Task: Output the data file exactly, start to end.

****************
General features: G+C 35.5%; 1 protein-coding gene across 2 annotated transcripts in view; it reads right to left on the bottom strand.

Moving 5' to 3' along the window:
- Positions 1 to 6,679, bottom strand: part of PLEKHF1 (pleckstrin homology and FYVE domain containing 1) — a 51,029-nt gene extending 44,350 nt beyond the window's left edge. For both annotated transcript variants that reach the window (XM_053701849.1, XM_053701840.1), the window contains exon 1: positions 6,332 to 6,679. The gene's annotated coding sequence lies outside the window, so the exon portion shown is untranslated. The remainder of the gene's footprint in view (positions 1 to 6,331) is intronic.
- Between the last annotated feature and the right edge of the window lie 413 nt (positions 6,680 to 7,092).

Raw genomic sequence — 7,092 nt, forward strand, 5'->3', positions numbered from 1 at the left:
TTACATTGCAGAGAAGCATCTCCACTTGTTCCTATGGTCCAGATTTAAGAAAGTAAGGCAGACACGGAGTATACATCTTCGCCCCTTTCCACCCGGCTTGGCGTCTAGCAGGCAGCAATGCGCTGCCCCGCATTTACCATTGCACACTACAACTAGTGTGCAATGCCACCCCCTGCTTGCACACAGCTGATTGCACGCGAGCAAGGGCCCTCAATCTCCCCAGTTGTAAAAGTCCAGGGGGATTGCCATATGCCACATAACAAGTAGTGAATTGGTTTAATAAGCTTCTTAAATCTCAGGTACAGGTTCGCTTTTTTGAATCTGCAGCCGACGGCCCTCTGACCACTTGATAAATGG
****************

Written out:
General features: G+C 35.5%; 1 protein-coding gene across 2 annotated transcripts in view; it reads right to left on the bottom strand.

Moving 5' to 3' along the window:
- Positions 1 to 6,679, bottom strand: part of PLEKHF1 (pleckstrin homology and FYVE domain containing 1) — a 51,029-nt gene extending 44,350 nt beyond the window's left edge. For both annotated transcript variants that reach the window (XM_053701849.1, XM_053701840.1), the window contains exon 1: positions 6,332 to 6,679. The gene's annotated coding sequence lies outside the window, so the exon portion shown is untranslated. The remainder of the gene's footprint in view (positions 1 to 6,331) is intronic.
- Between the last annotated feature and the right edge of the window lie 413 nt (positions 6,680 to 7,092).

Raw genomic sequence — 7,092 nt, forward strand, 5'->3', positions numbered from 1 at the left:
TTACATTGCAGAGAAGCATCTCCACTTGTTCCTATGGTCCAGATTTAAGAAAGTAAGGCAGACACGGAGTATACATCTTCGCCCCTTTCCACCCGGCTTGGCGTCTAGCAGGCAGCAATGCGCTGCCCCGCATTTACCATTGCACACTACAACTAGTGTGCAATGCCACCCCCTGCTTGCACACAGCTGATTGCACGCGAGCAAGGGCCCTCAATCTCCCCAGTTGTAAAAGTCCAGGGGGATTGCCATATGCCACATAACAAGTAGTGAATTGGTTTAATAAGCTTCTTAAATCTCAGGTACAGGTTCGCTTTTTTGAATCTGCAGCCGACGGCCCTCTGACCACTTGATAAATGG